There’s nothing wrong with revisiting the videogames of a distant age, as long as you do so with the caveat that things have changed and they’re probably not as good as you remember; the fuzzy embrace of nostalgia may not be enough to ruin those memories you have of your favourite childhood games. Atari paved the way for so many developers, and brought us some of the most important games ever: Pong, Adventure, Asteroids, and Yars’ Revenge to name a few, but do we really need to play them now – in an age where we can play The Legend of Zelda: Breath of the Wild or The Witcher 3 whenever we want?
Look, I’m under no illusion the visual fidelity and the mechanics featured in these collections aren’t a patch on what we get to see today, but they’re so integral to the history of videogames, and you know, they’re still pretty fun. I lost a good hour or so to Steeplechase — bloody Steeplechase! Super Breakout was another I played as a kid, and it’s still addictive now; many of the games on these two collections are simple, but still manage to be a time sink, and I regret absolutely nothing.
Adventure was probably the original RPG; walking around dungeons, trying to solve puzzles and avoiding monsters is essentially the benchmark of every sprawling fantasy game ever, and even now, it grabbed me. I’d never played Adventure before, but as I was playing my wife looked at the screen and saw it, squealed with excitement and began to tell me how this was the game she’d play with her father and siblings as a child. It holds a special meaning to her, and that’s one of the great things about the Atari Flashback Classics collection.
Not only are there 100 games to play through, many of them have the original instruction manuals scanned in so that you can look through and see the amount of effort put into them. Everything’s digital and in-game now, but back when Atari was king, the manuals were a vital piece of the videogame market, and it’s clear looking through some of these how much detail and talent went into making them. A prime example is the artwork for the Swordquest manual, as it has a full comic book inside – it’s wonderful.
I wouldn’t say every game is great; many of the games are dated, or just don’t manage to hold your attention as some others. The sports games didn’t really do it for me (other than Real Sports Boxing which is still amazing), and games like Basic Math and Casino were just tedious. Personally, it would have been better to strip both volumes down to one collection and give us the absolute best, rather than filling it with average to low titles. The collection has been given a HD polish, and there are online leaderboards to compete against other gamer’s scores, so there’s definitely an attempt to bring these up to date.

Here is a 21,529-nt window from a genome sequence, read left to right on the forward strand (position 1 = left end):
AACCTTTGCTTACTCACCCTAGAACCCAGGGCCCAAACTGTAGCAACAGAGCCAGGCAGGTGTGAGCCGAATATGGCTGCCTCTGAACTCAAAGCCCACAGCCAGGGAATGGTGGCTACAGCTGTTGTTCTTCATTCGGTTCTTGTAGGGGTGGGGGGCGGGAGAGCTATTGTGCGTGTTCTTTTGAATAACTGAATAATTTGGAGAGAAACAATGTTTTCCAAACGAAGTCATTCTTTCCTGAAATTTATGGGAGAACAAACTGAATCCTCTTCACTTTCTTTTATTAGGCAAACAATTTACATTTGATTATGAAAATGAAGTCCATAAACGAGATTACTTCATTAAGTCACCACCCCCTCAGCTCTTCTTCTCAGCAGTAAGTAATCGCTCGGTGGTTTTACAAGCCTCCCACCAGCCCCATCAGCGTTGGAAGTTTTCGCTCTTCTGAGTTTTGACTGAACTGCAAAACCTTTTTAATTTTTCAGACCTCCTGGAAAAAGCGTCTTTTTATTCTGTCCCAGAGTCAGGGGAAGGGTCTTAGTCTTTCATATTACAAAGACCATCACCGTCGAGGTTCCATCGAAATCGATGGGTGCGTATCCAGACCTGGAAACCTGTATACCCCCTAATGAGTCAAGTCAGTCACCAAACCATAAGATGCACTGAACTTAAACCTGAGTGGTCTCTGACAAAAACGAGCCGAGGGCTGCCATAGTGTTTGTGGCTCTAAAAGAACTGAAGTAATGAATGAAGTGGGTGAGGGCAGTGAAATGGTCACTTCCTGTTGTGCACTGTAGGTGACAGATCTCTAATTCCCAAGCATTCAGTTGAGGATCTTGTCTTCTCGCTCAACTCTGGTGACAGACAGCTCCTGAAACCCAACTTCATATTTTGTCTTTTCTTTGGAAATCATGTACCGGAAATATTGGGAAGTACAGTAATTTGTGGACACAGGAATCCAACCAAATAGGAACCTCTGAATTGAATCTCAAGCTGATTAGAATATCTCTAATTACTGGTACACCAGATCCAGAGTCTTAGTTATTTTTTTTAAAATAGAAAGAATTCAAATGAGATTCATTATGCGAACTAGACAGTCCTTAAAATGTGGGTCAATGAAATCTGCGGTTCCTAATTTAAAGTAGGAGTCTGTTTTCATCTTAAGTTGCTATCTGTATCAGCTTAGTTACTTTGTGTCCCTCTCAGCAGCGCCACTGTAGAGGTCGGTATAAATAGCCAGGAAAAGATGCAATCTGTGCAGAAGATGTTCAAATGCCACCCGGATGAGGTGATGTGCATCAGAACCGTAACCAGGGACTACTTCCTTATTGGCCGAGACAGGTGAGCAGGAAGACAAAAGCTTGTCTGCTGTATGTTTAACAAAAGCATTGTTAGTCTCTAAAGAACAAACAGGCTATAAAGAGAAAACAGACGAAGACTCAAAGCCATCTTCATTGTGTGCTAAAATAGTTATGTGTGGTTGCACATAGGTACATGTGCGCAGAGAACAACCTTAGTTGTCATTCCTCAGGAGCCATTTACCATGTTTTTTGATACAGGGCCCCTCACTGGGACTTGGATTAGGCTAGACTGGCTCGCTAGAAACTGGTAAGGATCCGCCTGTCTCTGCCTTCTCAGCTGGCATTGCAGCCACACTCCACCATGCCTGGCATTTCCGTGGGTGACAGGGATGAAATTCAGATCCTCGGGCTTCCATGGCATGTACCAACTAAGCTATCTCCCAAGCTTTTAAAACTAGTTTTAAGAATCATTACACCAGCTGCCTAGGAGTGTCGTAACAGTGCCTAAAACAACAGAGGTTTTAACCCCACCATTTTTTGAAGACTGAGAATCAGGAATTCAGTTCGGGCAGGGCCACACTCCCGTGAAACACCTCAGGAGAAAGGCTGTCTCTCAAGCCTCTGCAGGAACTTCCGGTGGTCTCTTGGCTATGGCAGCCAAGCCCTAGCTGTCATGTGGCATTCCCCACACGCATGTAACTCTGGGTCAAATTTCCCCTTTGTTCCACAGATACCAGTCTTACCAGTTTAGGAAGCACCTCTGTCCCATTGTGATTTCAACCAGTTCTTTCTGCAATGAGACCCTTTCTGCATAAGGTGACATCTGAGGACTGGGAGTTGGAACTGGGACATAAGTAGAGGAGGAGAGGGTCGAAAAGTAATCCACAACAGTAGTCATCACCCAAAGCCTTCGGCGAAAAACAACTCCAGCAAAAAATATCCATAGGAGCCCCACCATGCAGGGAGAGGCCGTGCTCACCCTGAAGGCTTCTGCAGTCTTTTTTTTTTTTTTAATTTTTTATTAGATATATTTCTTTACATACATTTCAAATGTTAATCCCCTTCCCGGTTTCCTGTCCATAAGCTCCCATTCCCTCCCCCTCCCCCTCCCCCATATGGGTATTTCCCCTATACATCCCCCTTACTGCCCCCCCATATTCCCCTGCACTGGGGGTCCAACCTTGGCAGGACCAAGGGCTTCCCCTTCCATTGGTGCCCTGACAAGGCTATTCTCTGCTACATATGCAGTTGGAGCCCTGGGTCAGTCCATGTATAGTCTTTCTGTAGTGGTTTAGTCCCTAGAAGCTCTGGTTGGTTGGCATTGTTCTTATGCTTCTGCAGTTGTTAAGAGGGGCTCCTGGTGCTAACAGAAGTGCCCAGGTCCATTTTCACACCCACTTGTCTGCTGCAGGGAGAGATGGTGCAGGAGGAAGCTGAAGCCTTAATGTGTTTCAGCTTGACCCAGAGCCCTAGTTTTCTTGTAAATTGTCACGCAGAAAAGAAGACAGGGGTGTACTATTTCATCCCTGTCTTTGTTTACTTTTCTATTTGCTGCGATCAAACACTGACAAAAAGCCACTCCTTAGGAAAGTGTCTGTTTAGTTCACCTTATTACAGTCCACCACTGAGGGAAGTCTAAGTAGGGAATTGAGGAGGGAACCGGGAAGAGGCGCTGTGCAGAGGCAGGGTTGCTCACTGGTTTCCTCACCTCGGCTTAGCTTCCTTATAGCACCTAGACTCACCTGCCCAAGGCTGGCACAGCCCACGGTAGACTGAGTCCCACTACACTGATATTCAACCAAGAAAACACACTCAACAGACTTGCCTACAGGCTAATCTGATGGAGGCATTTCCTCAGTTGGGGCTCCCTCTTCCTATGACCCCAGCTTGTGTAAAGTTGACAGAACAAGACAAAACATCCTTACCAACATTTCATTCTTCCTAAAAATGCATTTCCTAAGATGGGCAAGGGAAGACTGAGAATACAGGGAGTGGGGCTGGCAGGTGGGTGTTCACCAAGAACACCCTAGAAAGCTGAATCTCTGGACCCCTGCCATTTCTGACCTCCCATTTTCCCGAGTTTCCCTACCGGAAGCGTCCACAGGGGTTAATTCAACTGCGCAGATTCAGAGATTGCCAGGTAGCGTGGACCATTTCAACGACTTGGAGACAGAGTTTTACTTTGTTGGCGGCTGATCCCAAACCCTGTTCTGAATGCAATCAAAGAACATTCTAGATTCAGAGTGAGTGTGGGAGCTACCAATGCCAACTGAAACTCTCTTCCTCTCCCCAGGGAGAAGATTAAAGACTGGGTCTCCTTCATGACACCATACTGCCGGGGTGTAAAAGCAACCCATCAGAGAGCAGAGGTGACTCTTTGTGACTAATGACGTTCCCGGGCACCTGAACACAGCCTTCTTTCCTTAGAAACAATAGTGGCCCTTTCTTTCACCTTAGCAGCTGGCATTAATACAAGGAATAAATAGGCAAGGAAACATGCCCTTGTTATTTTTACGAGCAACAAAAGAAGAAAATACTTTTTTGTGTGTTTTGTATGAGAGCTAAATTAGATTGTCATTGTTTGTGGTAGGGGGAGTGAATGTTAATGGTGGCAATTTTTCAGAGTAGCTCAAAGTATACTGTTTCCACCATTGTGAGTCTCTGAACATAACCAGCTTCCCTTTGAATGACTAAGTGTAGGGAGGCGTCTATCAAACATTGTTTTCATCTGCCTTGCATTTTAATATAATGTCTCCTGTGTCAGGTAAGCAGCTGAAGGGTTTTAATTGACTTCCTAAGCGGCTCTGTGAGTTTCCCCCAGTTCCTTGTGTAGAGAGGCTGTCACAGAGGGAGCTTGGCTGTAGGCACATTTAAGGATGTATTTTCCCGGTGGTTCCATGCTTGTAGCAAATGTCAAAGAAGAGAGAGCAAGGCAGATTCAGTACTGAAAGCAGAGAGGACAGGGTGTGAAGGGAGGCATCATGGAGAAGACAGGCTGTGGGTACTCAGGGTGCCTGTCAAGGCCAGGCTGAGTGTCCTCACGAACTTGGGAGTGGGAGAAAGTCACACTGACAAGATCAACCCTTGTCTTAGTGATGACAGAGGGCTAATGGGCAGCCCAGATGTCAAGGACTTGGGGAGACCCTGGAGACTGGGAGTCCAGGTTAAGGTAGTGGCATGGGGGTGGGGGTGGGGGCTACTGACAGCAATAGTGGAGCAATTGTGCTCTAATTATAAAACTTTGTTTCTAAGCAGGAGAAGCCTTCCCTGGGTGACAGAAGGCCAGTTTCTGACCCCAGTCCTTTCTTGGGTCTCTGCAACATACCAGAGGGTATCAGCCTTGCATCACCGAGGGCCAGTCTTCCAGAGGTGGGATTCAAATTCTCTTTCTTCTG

Atari Flashback Classics Vol. 1 and Vol. 2 are absolutely wonderful, and there’s so much to play on. I doubt anyone who’s never played Atari before will think twice about picking this up and all those whippersnappers too busy shooting soldiers in the face on Call of Duty will want to take on the aliens of Yars’ Revenge (which was recently played by Eugene on The Walking Dead), but still, many are enjoyable even now. It’s worth noting that the control systems aren’t explained very well, and getting the control panel up on screen is a bit finicky.
There’re games on Atari Flashback Classics Vol.1 and Vol. 2 that many will never have played before, such as Save Mary, so those that did grow up playing Atari will still have stuff that’ll be new to you. Each game is a history lesson, showcasing some of the best videogames of all time, and the manuals are remarkable, showing the love developers, artists and creators all had for Atari and their craft of a distant age of videogames; we owe a lot to Atari, so why not start by playing these two volumes?
The manuals are gorgeous
Some absolute classics still hold up
Lots to play
Online leaderboards give more range
Some of the games aren’t great
Probably won’t appeal to younger audiences
In-game menus are awkward to use